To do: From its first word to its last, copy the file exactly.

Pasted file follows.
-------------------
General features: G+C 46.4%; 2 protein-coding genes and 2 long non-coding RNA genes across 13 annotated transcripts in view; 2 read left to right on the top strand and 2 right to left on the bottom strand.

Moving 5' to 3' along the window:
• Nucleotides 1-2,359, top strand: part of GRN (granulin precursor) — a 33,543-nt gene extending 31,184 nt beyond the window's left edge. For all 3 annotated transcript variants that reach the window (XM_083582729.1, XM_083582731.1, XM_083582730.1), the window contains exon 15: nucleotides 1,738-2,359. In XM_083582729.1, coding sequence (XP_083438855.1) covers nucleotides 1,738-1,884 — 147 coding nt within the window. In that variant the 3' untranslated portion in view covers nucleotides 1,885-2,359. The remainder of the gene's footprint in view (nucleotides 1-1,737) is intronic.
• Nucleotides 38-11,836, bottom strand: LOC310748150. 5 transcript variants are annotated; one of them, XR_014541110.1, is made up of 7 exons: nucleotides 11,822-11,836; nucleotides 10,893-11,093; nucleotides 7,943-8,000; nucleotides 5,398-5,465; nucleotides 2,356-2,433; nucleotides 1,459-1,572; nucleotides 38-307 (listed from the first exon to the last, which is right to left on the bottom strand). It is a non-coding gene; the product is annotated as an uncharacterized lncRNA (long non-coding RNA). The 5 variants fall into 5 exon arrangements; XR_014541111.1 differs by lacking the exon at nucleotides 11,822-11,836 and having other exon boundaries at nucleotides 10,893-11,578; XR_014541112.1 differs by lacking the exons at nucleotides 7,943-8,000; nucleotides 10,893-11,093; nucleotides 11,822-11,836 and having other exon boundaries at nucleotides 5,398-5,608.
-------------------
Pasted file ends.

General features: G+C 46.4%; 2 protein-coding genes and 2 long non-coding RNA genes across 13 annotated transcripts in view; 2 read left to right on the top strand and 2 right to left on the bottom strand.

Moving 5' to 3' along the window:
• Nucleotides 1-2,359, top strand: part of GRN (granulin precursor) — a 33,543-nt gene extending 31,184 nt beyond the window's left edge. For all 3 annotated transcript variants that reach the window (XM_083582729.1, XM_083582731.1, XM_083582730.1), the window contains exon 15: nucleotides 1,738-2,359. In XM_083582729.1, coding sequence (XP_083438855.1) covers nucleotides 1,738-1,884 — 147 coding nt within the window. In that variant the 3' untranslated portion in view covers nucleotides 1,885-2,359. The remainder of the gene's footprint in view (nucleotides 1-1,737) is intronic.
• Nucleotides 38-11,836, bottom strand: LOC310748150. 5 transcript variants are annotated; one of them, XR_014541110.1, is made up of 7 exons: nucleotides 11,822-11,836; nucleotides 10,893-11,093; nucleotides 7,943-8,000; nucleotides 5,398-5,465; nucleotides 2,356-2,433; nucleotides 1,459-1,572; nucleotides 38-307 (listed from the first exon to the last, which is right to left on the bottom strand). It is a non-coding gene; the product is annotated as an uncharacterized lncRNA (long non-coding RNA). The 5 variants fall into 5 exon arrangements; XR_014541111.1 differs by lacking the exon at nucleotides 11,822-11,836 and having other exon boundaries at nucleotides 10,893-11,578; XR_014541112.1 differs by lacking the exons at nucleotides 7,943-8,000; nucleotides 10,893-11,093; nucleotides 11,822-11,836 and having other exon boundaries at nucleotides 5,398-5,608.